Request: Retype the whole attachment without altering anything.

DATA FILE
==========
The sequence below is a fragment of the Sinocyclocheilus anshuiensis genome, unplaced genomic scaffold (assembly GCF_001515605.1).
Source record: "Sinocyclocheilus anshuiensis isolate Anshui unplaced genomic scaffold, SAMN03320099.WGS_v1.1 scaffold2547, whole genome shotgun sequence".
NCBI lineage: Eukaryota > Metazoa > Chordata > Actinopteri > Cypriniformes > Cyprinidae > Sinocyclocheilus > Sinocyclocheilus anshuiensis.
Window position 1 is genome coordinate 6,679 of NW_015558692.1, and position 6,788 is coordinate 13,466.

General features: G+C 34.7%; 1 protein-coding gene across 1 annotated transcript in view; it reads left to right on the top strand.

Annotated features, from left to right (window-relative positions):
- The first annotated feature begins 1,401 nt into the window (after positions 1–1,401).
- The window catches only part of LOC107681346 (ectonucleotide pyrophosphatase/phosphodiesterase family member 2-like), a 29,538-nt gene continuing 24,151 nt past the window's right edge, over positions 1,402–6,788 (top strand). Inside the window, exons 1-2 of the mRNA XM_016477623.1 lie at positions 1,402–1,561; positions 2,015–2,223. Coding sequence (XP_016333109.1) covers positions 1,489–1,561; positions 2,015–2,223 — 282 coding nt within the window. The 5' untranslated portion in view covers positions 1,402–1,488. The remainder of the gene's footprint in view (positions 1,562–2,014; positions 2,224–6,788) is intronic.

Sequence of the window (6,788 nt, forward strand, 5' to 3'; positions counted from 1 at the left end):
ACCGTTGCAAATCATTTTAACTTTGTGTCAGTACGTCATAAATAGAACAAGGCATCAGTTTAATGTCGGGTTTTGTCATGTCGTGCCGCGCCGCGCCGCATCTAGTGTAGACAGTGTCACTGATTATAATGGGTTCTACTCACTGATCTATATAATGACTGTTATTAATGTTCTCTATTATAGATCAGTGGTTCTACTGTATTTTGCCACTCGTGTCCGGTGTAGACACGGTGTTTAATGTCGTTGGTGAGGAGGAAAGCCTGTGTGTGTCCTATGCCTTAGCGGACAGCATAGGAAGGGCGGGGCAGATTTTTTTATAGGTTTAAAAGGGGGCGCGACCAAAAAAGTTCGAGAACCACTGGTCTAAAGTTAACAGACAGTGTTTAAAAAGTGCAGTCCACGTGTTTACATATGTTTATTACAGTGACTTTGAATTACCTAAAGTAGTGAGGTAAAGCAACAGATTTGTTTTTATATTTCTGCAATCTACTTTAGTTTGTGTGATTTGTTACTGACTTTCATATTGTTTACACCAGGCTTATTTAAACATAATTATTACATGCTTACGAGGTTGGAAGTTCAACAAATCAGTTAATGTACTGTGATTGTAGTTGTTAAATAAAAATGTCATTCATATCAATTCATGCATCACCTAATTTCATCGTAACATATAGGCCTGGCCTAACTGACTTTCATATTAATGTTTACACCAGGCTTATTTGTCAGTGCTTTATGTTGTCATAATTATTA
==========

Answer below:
The sequence below is a fragment of the Sinocyclocheilus anshuiensis genome, unplaced genomic scaffold (assembly GCF_001515605.1).
Source record: "Sinocyclocheilus anshuiensis isolate Anshui unplaced genomic scaffold, SAMN03320099.WGS_v1.1 scaffold2547, whole genome shotgun sequence".
NCBI lineage: Eukaryota > Metazoa > Chordata > Actinopteri > Cypriniformes > Cyprinidae > Sinocyclocheilus > Sinocyclocheilus anshuiensis.
Window position 1 is genome coordinate 6,679 of NW_015558692.1, and position 6,788 is coordinate 13,466.

General features: G+C 34.7%; 1 protein-coding gene across 1 annotated transcript in view; it reads left to right on the top strand.

Annotated features, from left to right (window-relative positions):
- The first annotated feature begins 1,401 nt into the window (after positions 1–1,401).
- The window catches only part of LOC107681346 (ectonucleotide pyrophosphatase/phosphodiesterase family member 2-like), a 29,538-nt gene continuing 24,151 nt past the window's right edge, over positions 1,402–6,788 (top strand). Inside the window, exons 1-2 of the mRNA XM_016477623.1 lie at positions 1,402–1,561; positions 2,015–2,223. Coding sequence (XP_016333109.1) covers positions 1,489–1,561; positions 2,015–2,223 — 282 coding nt within the window. The 5' untranslated portion in view covers positions 1,402–1,488. The remainder of the gene's footprint in view (positions 1,562–2,014; positions 2,224–6,788) is intronic.

Sequence of the window (6,788 nt, forward strand, 5' to 3'; positions counted from 1 at the left end):
ACCGTTGCAAATCATTTTAACTTTGTGTCAGTACGTCATAAATAGAACAAGGCATCAGTTTAATGTCGGGTTTTGTCATGTCGTGCCGCGCCGCGCCGCATCTAGTGTAGACAGTGTCACTGATTATAATGGGTTCTACTCACTGATCTATATAATGACTGTTATTAATGTTCTCTATTATAGATCAGTGGTTCTACTGTATTTTGCCACTCGTGTCCGGTGTAGACACGGTGTTTAATGTCGTTGGTGAGGAGGAAAGCCTGTGTGTGTCCTATGCCTTAGCGGACAGCATAGGAAGGGCGGGGCAGATTTTTTTATAGGTTTAAAAGGGGGCGCGACCAAAAAAGTTCGAGAACCACTGGTCTAAAGTTAACAGACAGTGTTTAAAAAGTGCAGTCCACGTGTTTACATATGTTTATTACAGTGACTTTGAATTACCTAAAGTAGTGAGGTAAAGCAACAGATTTGTTTTTATATTTCTGCAATCTACTTTAGTTTGTGTGATTTGTTACTGACTTTCATATTGTTTACACCAGGCTTATTTAAACATAATTATTACATGCTTACGAGGTTGGAAGTTCAACAAATCAGTTAATGTACTGTGATTGTAGTTGTTAAATAAAAATGTCATTCATATCAATTCATGCATCACCTAATTTCATCGTAACATATAGGCCTGGCCTAACTGACTTTCATATTAATGTTTACACCAGGCTTATTTGTCAGTGCTTTATGTTGTCATAATTATTA